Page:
However, another major component of the application process is the Community Outreach Meeting, which must be completed within six months prior to filing the Application of Intent.  This meeting gives residents of the city or town where the establishment will be located the chance to ask questions of the applicant and to obtain information about potential impacts to their neighborhood and community.  Proper notice must be provided and there is a list of specific information that must be included in the presentation, including the type of establishment, security information, steps taken to prevent diversion to minors, plan for positive community impact, and information to demonstrate the location will not be a nuisance.  Upon completion of the meeting, the applicant must enter into a Host Community Agreement which needs to be signed by the contracting authority or authorized representative of the city or town.

What if a city or town does not wish to allow any marijuana related businesses in their jurisdiction? Municipalities may only place reasonable time, place, and manner restrictions on the operation of marijuana establishments.  Otherwise, if they wish to prohibit or limit such establishments beyond what is allowed there is a special procedure they must follow which will depend on how that municipality voted on “Question 4” in 2016 (the original ballot question legalizing marijuana).  For municipalities that voted in favor of legalizing marijuana in 2016, two steps must be taken before prohibiting or limiting marijuana establishments: 1) the bylaw or ordinance must be approved by the voters by ballot at an annual or special election, and 2) the bylaw or ordinance must also be approved by the local legislative body.  For municipalities that voted against the legalization of marijuana in 2016, no ballot vote is required, and the bylaw or ordinance only needs to be approved by the local legislative body.  However, this special provision expires on December 31, 2019 after which all municipalities will need to follow the same two-step process if they wish to prohibit or limit the type of marijuana establishments allowed in their jurisdictions.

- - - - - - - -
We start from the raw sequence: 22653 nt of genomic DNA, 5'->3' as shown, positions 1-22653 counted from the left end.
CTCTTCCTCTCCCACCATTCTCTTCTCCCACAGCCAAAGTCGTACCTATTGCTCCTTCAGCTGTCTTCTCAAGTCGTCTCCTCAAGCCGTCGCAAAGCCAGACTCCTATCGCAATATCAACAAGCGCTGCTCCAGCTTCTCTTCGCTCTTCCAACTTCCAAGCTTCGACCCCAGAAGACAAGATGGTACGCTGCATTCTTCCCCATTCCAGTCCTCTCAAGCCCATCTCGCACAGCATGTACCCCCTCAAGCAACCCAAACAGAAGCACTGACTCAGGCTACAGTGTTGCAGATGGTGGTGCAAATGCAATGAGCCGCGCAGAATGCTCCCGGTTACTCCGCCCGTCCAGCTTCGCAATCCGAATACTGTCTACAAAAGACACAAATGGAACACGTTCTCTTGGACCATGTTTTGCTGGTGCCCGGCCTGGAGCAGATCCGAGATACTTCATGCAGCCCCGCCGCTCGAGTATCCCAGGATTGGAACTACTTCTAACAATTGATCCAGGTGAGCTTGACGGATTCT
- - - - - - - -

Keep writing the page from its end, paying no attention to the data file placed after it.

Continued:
In addition to the general state sales tax of 6.25%, marijuana transactions will also be subject to a 10.75% excise tax (on the first sale or transfer, such as from cultivator to retailer) as well as up to a 3% local option for cities and towns.   All revenue received from application and license fees, state taxes, as well as from civil penalties received for violations, will go into a Marijuana Regulation Fund to be used first for the implementation, administration, and enforcement of the non-medicinal marijuana industry (M.G.L. Chapter 94G).  Thereafter, money in the fund shall be expended for public and behavioral health, public safety, municipal police training, the Prevention and Wellness Trust Fund, programming for restorative justice, jail diversion, workforce development, industry specific technical assistance, and mentoring services for economically-disadvantaged persons in communities disproportionately impacted by high rates of arrest and incarceration for marijuana offenses.

While this has the potential to turn into a multi billion-dollar industry (Colorado had over $1.5 billion in total marijuana sales in 2017), it is important to remember that marijuana is still illegal at the federal level, and thus there is a lot of risk and uncertainty in this industry.  Many if not most banks currently refuse to open accounts or offer loans for marijuana related businesses,  and filing federal taxes can also be problematic, such as the loss of certain deductions and credits that other business are able to use to stay profitable.  Momentum seems to be building across the country, though, as nine states have legalized the recreational use of marijuana now in addition to the District of Columbia (29 states have legalized the medicinal use of marijuana).  If you are considering opening a marijuana related business, it is advisable that you first speak with legal and tax professionals.